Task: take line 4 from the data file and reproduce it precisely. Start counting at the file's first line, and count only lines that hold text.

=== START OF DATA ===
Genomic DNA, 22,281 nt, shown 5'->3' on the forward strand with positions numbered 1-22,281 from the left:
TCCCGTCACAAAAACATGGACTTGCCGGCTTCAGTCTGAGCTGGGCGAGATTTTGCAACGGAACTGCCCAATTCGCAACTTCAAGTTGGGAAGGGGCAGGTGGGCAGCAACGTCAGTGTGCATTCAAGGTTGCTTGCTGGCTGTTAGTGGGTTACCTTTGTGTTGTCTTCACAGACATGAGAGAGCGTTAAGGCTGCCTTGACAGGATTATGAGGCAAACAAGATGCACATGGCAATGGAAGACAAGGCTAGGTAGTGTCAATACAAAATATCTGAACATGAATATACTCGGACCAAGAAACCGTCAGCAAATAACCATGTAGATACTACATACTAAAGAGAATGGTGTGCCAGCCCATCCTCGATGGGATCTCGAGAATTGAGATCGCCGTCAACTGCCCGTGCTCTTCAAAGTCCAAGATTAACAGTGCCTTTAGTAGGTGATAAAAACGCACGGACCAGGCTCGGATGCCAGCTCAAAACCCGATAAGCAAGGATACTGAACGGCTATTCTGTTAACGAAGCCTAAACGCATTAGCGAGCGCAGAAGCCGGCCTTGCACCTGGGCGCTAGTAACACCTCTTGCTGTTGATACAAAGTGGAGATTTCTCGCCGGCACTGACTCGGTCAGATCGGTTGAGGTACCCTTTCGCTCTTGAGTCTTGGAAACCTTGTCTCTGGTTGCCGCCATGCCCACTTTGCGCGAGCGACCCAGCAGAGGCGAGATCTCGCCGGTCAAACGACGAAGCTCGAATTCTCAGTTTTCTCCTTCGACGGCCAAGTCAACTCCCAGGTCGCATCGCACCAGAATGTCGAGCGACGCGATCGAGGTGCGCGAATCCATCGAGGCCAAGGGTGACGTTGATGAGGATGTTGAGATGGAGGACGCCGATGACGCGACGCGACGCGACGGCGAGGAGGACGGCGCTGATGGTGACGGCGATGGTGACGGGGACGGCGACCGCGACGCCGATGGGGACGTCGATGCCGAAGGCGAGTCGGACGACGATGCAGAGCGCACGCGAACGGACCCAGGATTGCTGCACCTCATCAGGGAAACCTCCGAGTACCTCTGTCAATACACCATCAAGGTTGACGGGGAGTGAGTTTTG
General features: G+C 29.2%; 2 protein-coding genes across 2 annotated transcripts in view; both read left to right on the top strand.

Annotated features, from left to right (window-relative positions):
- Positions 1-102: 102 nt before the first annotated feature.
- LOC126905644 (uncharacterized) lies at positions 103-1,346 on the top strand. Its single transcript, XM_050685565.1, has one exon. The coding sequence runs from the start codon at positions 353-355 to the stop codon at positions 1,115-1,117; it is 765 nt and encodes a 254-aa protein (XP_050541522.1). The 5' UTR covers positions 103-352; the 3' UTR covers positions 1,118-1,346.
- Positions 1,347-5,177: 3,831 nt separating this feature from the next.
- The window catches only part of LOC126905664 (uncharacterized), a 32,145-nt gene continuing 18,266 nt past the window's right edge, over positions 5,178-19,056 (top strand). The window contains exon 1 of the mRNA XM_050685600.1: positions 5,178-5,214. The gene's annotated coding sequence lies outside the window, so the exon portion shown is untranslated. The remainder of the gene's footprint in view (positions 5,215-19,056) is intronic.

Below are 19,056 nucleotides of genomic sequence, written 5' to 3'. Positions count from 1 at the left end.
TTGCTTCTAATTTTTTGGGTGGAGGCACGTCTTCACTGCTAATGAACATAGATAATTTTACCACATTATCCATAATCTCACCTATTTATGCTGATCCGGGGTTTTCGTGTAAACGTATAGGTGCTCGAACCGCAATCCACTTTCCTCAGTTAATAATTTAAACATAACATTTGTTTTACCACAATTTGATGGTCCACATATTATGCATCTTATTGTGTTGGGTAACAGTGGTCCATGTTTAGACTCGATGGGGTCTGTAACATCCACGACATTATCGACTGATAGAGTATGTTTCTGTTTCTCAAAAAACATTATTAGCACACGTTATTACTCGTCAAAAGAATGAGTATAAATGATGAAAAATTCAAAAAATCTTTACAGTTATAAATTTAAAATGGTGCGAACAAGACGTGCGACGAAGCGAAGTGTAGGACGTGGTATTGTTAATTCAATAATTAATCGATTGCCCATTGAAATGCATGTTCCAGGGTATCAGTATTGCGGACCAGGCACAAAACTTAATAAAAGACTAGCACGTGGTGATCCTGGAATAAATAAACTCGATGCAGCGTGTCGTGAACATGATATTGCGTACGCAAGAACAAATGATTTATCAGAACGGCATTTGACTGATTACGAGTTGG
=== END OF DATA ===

Annotated features, from left to right (window-relative positions):